A bigger wrinkle
Last Thursday, we had our IVF class, after which we signed the 8 million release forms required and had a bunch of tests (STD screening and general bloodwork for both of us, cultures and saline sonogram for me, SA for my husband). In addition to all the fun injection practice, the class featured a video tour of the embryology lab, so we could see where the magic happens, learn about all the safeguards in place to prevent this, and see real footage of fertilization, ICSI, assisted hatching, and the other fun procedures that take place there. And while I, the ART nerd, found the whole thing fascinating, it was too much for my poor husband.
Longtime readers may recall that my husband is the product of 12 years of Catholic schooling. He was an altar boy, a Eucharistic minister, and at one point even contemplated joining the priesthood. He is no longer a practicing Catholic, is passionate about science in all its forms, and is a supporter of reproductive rights and advanced reproductive technologies...for other people. But he was already squeamish about the idea of freezing embryos (highly likely for us, since even if we only had 2 decent embryos, we would only transfer one at a time), and the sight of a needle sliding into a defenseless egg, well, frankly, repulsed him.
I told him that ICSI and AH were highly unlikely to happen for us, but that was beside the point. Over a long lunch following the clinic trip (hey, we had the babysitter until 3, why not?), we hashed it out. IUI and ovulation induction don't bother him because they just seem like giving nature a little boost, but seeing that video, and signing all those forms, made him realize that IVF is simply outside his comfort zone. And I can't say that I was particularly surprised, given the minor discomfort he'd expressed in the past.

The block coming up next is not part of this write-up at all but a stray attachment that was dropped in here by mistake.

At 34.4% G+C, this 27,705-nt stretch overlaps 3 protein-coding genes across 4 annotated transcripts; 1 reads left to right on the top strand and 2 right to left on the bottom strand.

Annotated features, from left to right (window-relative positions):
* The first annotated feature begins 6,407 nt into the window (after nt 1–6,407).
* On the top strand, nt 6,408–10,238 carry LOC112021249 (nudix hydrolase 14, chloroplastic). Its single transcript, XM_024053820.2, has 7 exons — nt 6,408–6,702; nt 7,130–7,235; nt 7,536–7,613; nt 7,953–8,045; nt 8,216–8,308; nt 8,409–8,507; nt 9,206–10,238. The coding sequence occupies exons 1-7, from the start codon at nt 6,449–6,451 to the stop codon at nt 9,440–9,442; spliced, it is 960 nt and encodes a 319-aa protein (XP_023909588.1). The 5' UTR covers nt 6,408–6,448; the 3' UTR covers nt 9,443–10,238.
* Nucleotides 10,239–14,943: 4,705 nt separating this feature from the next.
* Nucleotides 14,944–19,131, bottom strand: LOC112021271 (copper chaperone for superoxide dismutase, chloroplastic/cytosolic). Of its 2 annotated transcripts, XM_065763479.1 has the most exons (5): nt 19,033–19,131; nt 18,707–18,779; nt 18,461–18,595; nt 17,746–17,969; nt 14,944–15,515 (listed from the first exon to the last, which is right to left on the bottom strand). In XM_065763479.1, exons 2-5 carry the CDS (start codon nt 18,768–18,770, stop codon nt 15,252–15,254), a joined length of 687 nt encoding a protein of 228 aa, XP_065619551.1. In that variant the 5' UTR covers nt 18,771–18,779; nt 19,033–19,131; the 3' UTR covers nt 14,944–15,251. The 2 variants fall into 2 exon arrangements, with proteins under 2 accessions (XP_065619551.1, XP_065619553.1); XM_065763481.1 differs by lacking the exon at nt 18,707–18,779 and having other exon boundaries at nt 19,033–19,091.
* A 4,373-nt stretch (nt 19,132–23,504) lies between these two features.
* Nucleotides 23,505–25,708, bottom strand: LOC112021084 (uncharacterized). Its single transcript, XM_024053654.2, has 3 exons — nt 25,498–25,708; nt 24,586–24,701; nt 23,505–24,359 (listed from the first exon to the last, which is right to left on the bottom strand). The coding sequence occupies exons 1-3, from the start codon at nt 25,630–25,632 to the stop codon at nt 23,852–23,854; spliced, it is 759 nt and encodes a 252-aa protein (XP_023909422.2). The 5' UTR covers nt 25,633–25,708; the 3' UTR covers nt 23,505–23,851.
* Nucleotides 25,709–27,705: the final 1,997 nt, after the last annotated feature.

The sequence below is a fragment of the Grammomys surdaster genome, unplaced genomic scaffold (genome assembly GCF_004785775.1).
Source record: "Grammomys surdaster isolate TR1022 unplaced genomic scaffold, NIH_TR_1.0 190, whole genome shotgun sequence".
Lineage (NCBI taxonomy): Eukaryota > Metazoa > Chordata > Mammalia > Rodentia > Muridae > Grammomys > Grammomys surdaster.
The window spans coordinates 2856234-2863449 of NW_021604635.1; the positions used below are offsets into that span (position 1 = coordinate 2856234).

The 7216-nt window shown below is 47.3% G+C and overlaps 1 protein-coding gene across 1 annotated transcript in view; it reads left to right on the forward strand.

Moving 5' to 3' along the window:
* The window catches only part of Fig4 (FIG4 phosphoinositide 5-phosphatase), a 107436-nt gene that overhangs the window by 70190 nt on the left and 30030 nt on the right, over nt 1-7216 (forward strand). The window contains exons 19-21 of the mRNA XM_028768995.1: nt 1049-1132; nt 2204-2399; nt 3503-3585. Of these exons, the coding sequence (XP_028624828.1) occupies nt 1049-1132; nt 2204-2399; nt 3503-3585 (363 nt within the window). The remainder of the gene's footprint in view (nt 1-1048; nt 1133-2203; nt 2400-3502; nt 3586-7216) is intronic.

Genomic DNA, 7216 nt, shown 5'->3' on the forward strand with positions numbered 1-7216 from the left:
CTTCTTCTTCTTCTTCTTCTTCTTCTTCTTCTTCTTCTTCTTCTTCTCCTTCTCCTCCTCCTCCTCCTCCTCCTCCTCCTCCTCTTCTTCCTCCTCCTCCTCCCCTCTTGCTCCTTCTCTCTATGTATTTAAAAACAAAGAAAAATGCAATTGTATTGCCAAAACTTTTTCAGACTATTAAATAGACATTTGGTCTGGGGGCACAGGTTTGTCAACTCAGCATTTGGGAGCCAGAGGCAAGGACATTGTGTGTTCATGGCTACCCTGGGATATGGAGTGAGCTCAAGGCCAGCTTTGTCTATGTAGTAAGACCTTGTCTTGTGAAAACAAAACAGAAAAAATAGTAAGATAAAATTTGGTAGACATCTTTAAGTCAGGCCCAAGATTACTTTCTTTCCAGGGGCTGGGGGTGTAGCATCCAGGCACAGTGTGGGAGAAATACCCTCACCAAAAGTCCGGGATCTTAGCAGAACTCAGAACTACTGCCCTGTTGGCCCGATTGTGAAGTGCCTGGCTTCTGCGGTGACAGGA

Obviously I'm not going to push him into anything he's not comfortable with. So after a few more days of mulling it over, we decided to try a few more (carefully monitored) Gonal-F IUIs. I talked to Dr. SF yesterday, and he said I can go off the pill at any point and we can start. (I told him I'd stay on the pill one more week while we await the resolution of this job situation.) Looking at my last cycle, he feels that we went maybe a little too slow, that even though we had the desired result of one follicle, I probably could have used a little more juice. But we don't want to replicate the 2006 cycle where I got pregnant with Bat Girl, because that one was too fast and came too close to overstimulating me. So we're going to shoot for something in between. Still aiming for one follicle, but with a little more power behind it.
I am OK with all of this. Really. I don't feel resentful toward my husband. I had my own doubts and fears about IVF, and I've spent way more time thinking about it than he has. I know that the whole concept wasn't truly real to him until we went through the rigamarole of cycle prep--he needed all of that to really drill down to his core feelings. I'm a bit nervous about doing more IUIs, but at least it's something I'm familiar with. Honestly, I'm a little relieved.
Now I'm just twiddling my thumbs waiting to hear about this job. The folks at Dream Job are suddenly MIA. I was supposed to get a call Monday or Tuesday for a final phone interview, but they never called. If I had to guess what was going on, I would say that after my interviews last week, they called in at least one other person for a final round, and are stringing me along while they determine the outcome. At this point, I'm so burned out by life in general that I almost don't care anymore. Which is sad. The good news is that either way, I will be happy with the outcome. I'll be happy if I get the job, because it's a great job and I would be excited to work there and have a regular paycheck again. And I'll be happy if I don't get the job, because I can proceed with treatment guilt-free.
I think that's all for now. Oh, unless you know anyone in the Big City area who needs a bunch of Lupron and PIO?